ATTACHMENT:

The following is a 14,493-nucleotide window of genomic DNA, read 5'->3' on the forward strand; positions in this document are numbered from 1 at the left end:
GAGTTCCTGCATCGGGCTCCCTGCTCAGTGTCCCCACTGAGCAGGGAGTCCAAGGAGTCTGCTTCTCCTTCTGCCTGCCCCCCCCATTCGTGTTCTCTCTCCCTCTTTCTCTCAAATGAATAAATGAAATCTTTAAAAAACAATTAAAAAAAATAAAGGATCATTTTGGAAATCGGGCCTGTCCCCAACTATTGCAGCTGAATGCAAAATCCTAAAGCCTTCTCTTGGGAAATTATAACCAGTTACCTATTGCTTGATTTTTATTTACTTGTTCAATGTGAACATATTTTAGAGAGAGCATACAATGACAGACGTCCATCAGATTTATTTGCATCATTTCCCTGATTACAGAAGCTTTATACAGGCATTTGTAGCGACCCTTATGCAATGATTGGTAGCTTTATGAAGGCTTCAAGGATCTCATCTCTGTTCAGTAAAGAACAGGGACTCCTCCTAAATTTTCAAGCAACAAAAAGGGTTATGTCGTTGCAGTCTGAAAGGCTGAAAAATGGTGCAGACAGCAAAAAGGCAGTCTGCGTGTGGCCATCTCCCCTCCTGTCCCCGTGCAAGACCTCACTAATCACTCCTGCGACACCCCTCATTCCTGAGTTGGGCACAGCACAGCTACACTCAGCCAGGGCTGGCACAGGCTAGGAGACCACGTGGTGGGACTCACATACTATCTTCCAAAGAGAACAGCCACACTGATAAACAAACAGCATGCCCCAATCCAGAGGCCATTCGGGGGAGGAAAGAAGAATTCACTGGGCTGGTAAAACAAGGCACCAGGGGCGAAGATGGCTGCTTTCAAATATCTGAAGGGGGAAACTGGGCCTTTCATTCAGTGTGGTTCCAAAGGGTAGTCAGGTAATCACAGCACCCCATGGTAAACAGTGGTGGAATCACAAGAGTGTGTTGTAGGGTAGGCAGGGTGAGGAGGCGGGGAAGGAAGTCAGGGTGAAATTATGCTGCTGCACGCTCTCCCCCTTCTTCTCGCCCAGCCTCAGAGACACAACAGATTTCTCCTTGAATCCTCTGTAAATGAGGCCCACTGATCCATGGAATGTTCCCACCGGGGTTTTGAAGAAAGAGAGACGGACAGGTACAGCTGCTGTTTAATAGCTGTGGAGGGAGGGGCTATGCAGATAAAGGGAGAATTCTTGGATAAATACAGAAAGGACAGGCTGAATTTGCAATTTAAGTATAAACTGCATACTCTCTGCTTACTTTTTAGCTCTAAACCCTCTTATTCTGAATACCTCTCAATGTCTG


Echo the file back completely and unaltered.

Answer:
The following is a 14,493-nucleotide window of genomic DNA, read 5'->3' on the forward strand; positions in this document are numbered from 1 at the left end:
GAGTTCCTGCATCGGGCTCCCTGCTCAGTGTCCCCACTGAGCAGGGAGTCCAAGGAGTCTGCTTCTCCTTCTGCCTGCCCCCCCCATTCGTGTTCTCTCTCCCTCTTTCTCTCAAATGAATAAATGAAATCTTTAAAAAACAATTAAAAAAAATAAAGGATCATTTTGGAAATCGGGCCTGTCCCCAACTATTGCAGCTGAATGCAAAATCCTAAAGCCTTCTCTTGGGAAATTATAACCAGTTACCTATTGCTTGATTTTTATTTACTTGTTCAATGTGAACATATTTTAGAGAGAGCATACAATGACAGACGTCCATCAGATTTATTTGCATCATTTCCCTGATTACAGAAGCTTTATACAGGCATTTGTAGCGACCCTTATGCAATGATTGGTAGCTTTATGAAGGCTTCAAGGATCTCATCTCTGTTCAGTAAAGAACAGGGACTCCTCCTAAATTTTCAAGCAACAAAAAGGGTTATGTCGTTGCAGTCTGAAAGGCTGAAAAATGGTGCAGACAGCAAAAAGGCAGTCTGCGTGTGGCCATCTCCCCTCCTGTCCCCGTGCAAGACCTCACTAATCACTCCTGCGACACCCCTCATTCCTGAGTTGGGCACAGCACAGCTACACTCAGCCAGGGCTGGCACAGGCTAGGAGACCACGTGGTGGGACTCACATACTATCTTCCAAAGAGAACAGCCACACTGATAAACAAACAGCATGCCCCAATCCAGAGGCCATTCGGGGGAGGAAAGAAGAATTCACTGGGCTGGTAAAACAAGGCACCAGGGGCGAAGATGGCTGCTTTCAAATATCTGAAGGGGGAAACTGGGCCTTTCATTCAGTGTGGTTCCAAAGGGTAGTCAGGTAATCACAGCACCCCATGGTAAACAGTGGTGGAATCACAAGAGTGTGTTGTAGGGTAGGCAGGGTGAGGAGGCGGGGAAGGAAGTCAGGGTGAAATTATGCTGCTGCACGCTCTCCCCCTTCTTCTCGCCCAGCCTCAGAGACACAACAGATTTCTCCTTGAATCCTCTGTAAATGAGGCCCACTGATCCATGGAATGTTCCCACCGGGGTTTTGAAGAAAGAGAGACGGACAGGTACAGCTGCTGTTTAATAGCTGTGGAGGGAGGGGCTATGCAGATAAAGGGAGAATTCTTGGATAAATACAGAAAGGACAGGCTGAATTTGCAATTTAAGTATAAACTGCATACTCTCTGCTTACTTTTTAGCTCTAAACCCTCTTATTCTGAATACCTCTCAATGTCTG